By Clifford Krauss
© The New York Times Co.
HOUSTON » Sabrina Burns, a senior at the University of Texas at Austin, had thought she would be launching a lucrative career in the oil and gas industry when she graduated in a few months.
But the collapse in the demand for oil and gas during the coronavirus pandemic has disrupted her well-laid plans and is forcing her to consider a new path.
“We got a slap in the face, an entirely unforeseen situation that rocked our entire mindset,” said Burns, who is studying petroleum engineering. “I have applied for every oil and gas position I’ve seen, like all my classmates, and nothing really has turned up. I’m discouraged.”
With fewer people commuting and traveling, the oil and gas industry has taken a punishing blow. Oil companies have laid off more than 100,000 workers. Many businesses have closed refineries, and some have sought bankruptcy protection.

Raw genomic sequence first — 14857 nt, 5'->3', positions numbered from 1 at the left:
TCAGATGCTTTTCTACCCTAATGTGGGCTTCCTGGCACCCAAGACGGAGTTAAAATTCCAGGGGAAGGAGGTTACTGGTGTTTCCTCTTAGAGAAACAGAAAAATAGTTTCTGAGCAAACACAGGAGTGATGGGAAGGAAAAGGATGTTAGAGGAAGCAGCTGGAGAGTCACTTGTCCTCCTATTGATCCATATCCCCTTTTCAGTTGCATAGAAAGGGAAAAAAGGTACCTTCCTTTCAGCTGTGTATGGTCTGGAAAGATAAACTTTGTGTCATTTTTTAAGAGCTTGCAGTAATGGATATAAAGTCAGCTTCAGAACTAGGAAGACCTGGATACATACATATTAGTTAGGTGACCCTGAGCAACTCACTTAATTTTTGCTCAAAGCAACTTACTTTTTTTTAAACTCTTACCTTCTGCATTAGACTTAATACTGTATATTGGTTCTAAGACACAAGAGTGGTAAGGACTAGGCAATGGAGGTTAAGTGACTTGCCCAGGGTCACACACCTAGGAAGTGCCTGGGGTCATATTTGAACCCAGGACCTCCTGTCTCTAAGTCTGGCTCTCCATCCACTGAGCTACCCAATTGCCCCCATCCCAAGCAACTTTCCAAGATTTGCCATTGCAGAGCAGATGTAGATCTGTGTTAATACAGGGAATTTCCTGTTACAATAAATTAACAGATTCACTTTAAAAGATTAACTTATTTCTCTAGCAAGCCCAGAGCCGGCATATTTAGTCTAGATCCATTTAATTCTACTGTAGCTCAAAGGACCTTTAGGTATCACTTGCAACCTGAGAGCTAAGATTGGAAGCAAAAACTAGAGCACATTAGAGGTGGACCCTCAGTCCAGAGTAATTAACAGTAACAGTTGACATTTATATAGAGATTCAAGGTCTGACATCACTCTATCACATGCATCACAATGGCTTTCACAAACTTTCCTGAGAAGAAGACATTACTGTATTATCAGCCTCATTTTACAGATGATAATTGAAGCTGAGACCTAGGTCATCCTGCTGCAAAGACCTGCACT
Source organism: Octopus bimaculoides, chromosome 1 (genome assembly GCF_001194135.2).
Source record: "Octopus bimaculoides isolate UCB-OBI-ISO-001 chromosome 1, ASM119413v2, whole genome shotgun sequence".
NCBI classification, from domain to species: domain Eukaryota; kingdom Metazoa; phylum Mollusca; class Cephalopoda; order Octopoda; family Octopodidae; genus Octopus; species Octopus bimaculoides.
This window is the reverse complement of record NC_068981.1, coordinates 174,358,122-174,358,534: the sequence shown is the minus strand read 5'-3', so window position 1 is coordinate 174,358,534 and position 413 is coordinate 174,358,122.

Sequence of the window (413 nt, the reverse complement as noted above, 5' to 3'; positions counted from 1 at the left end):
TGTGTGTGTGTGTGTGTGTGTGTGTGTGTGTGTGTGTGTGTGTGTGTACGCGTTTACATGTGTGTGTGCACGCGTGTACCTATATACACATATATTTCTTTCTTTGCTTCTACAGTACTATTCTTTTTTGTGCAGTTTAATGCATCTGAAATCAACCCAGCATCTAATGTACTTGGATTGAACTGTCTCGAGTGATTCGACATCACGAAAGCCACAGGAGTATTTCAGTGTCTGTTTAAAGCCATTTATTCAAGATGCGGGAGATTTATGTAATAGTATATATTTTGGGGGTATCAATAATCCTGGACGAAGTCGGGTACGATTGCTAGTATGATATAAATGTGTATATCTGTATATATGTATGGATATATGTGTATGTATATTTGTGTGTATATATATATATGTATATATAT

The industry has attracted thousands of young people in recent years with the promise of secure careers as shale drilling took off and made the United States the world’s largest producer of oil. But many students and recent graduates say they are no longer sure that there is a place for them in the industry. Even after the pandemic ends, some of them fear that growing concerns about climate change will lead to the inevitable decline of oil and gas.
These students are seeking elite positions in an oil and gas industry.